Wichita billionaire Phil Ruffin ran into a snag with his southeast Kansas casino proposal at the Kansas Lottery Commission last week.
His group is one of three seeking the state license to build a casino in either Crawford or Cherokee county. His group proposes building it on top of Ruffin’s former Camptown Greyhound Park in Frontenac, a town just north of Pittsburg.
The issue arose when Ruffin’s representatives showed the Lottery Commission a basic budget that lists his investment at $84 million.
But his budget lists $25 million of that as the value of the existing vacant dog track and land in Frontenac. Crawford County values the property at about $450,000.
Commission spokeswoman Sally Lunsford acknowledged that the commission had questions about several items included in Ruffin’s plan.
It was ready to vote on the proposals, but delayed the vote until Friday when it could get a clarification from Ruffin’s group on how the property could be worth what he said it was.
The commission doesn’t decide which proposal wins, but only whether the proposals meet the minimum financial investment of $50 million and the management capability requirements. Those that pass those requirements are passed on to the Gaming Facility Review Board, which has 60 days to make a final decision on the winner.
Ruffin said he wasn’t worried about his proposal.
“I don’t think we’ll have any trouble,” he said Thursday. “We’ll get an appraiser out there next week and get them what they asked for.”
The commission hired HLT Advisory to evaluate three proposals to see whether the backers had the money and the experience to run the casino. The casino would be similar to ones in Mulvane, Dodge City and Kansas City, Kan.
Castle Rock Casino
Castle Rock Casino Resort, led by Wichita brothers Rodney and Brandon Steven along with 18 other investors, is about twice the size of the other proposals – Kansas Crossing Casino and Hotel, and Camptown Casino.
It would be built on U.S. 400 less than a mile from where the Kansas/Oklahoma/Missouri borders come together. The applicant estimates that the casino would pull in 1.5 million visitors, three-quarters from outside the state. It sits about a mile from Interstate 44 connecting Springfield, Mo., and Tulsa, Okla.
The Castle Rock group has pledged $50 million in cash and $90 million in long-term debt, according to Brandon Steven. According to the documents, the four largest investors, who include the Steven brothers, will contribute 80 percent of the cash. The consultant looked at the personal net worth of those four investors and tax statements and was satisfied they had enough. The group also supplied letters from three large lenders, each indicating the ability to supply between $95 million and $110 million.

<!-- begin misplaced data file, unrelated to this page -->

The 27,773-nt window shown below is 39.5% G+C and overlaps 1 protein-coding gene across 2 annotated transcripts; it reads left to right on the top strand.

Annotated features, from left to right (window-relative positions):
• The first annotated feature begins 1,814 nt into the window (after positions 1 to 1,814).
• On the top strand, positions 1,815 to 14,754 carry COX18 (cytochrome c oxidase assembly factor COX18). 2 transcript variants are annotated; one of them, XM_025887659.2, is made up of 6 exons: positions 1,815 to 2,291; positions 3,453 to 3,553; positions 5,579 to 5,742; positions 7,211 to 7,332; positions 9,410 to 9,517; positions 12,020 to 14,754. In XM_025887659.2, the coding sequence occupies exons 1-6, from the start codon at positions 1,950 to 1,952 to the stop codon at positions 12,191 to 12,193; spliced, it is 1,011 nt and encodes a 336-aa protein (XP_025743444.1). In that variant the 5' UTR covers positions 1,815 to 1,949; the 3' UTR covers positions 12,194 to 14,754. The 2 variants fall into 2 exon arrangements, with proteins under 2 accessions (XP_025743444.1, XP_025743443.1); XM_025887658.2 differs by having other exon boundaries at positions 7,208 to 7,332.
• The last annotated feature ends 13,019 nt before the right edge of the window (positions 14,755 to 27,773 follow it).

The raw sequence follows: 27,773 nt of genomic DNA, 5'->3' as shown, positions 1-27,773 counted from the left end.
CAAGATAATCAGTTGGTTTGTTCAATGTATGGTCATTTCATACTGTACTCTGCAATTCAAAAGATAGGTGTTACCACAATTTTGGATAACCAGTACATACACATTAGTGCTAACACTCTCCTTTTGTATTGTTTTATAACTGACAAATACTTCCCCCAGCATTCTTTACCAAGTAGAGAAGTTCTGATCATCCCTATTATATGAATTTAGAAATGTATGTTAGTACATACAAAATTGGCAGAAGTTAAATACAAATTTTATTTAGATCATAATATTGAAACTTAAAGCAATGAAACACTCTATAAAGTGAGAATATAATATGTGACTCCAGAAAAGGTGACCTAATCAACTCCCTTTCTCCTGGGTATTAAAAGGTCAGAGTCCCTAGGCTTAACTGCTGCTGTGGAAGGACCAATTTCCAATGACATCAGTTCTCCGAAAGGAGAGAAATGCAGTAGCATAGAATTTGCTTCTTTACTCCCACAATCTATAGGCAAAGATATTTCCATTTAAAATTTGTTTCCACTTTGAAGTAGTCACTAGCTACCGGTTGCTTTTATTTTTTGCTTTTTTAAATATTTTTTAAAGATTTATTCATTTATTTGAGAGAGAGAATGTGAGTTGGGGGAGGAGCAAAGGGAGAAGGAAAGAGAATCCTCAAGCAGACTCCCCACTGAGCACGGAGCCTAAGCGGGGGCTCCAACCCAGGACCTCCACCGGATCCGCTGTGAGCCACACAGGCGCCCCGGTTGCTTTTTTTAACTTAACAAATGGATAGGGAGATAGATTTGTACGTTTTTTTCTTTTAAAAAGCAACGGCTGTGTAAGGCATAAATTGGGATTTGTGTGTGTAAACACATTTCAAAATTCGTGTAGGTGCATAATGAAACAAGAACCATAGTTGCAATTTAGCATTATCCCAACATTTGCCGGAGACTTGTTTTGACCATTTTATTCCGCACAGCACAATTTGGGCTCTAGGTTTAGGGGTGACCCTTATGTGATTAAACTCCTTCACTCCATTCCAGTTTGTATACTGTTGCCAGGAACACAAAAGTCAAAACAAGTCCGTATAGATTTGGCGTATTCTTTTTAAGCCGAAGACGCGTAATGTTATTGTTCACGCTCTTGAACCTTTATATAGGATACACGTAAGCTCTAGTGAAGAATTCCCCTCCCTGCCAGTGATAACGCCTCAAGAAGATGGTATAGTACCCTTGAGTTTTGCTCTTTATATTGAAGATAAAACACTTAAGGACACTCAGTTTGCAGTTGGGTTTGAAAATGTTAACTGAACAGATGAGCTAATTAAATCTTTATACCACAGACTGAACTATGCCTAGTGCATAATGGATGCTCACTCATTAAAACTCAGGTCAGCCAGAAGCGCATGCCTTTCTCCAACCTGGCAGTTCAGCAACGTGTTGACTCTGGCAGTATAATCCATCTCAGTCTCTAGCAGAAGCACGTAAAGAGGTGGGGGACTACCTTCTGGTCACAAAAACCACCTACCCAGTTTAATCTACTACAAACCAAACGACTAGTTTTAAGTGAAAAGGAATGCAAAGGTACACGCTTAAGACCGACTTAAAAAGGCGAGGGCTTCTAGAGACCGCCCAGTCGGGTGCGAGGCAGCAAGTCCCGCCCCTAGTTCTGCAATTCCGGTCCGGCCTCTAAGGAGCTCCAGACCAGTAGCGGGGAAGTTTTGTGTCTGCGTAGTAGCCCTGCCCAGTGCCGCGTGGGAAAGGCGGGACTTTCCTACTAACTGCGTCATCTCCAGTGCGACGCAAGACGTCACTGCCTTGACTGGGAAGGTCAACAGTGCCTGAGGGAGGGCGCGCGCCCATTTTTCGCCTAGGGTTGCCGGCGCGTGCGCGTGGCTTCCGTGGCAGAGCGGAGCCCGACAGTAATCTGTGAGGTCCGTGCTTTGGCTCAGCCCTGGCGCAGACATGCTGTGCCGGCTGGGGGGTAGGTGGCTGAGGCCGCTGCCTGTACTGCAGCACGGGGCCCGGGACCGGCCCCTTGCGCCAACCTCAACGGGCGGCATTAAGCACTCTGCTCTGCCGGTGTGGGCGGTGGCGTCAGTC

The Steven brothers would own a 70.2 percent stake in the project. There are also a host of passive investors in the project, including Ron and Marty Cornejo; Pat Do; Dave Burk; Dave Wells; Mike Vess; WG Farha II; Steve Rudd; Ivan, Bennie, Mike and Patrick Crossland; Johnny and Mike Steven; David Becker; David Murfin; Gregory Schmidt; Robert Snyder; and Greg Ferris.
Where would the money come from to pay for the investment? In documents, Castle Rock said it would have 1,400 slot machines generating a net $129.61 per machine per day; and 35 table games and 16 poker tables with an average net of $884.22 per table per day.
In addition to the casino, the development calls for a 200-room hotel, meeting rooms, and a number of restaurants and bars.
Kansas Crossing Casino and Hotel
Kansas Crossing, slated for the junction of U.S. 400 and 69 just south of Pittsburg and close to the Missouri border, is estimated to cost $70.2 million.
The group estimates about 500,000 annual visits, with half from outside the state.
The investment group consists mainly of a Topeka-based development group that includes Bruce Christianson, HDT Cameron Hotels, Bruce McPherson, Michael McPherson, Nancy Seitz, James Walker, Jonathan Swain, Natalie Schramm and Brent Stevens. The group also includes Wichita developer George Laham.
Many of the partners were involved in earlier winning bids to develop the Kansas Star Casino in Mulvane and Boot Hill Casino & Resort in Dodge City.
According to documents, the group will supply $25.9 million in equity and up to $44.3 million in long-term debt. Christianson and the two McPhersons have committed to providing 80 percent of the equity, or $20.7 million,. HLT said it examined financial statements and found the three to have sufficient capital.
The group promises 625 slot machines, paying the casino a net of $149 per unit per day; and 16 game tables, paying $1,027 per table per day.
The plan also calls for a 120-room hotel, a 400-seat event center, a restaurant and bar and parking.
Ruffin’s Camptown Casino, intended for the former greyhound track in Frontenac, was estimated by the applicants at $78.5 million.
The group estimates that 740,000 of the 949,000 visitors will come from out of state.
The group consists of Ruffin, and will be financed by him. The consultant said it believes Ruffin has sufficient money to handle the project.
The group promises 750 slot machines, generating $140 to $159 per day per unit; and 20 game tables, paying $814 to $928 per table per day.
The plan also calls for a 62-room hotel, two restaurants and a bar.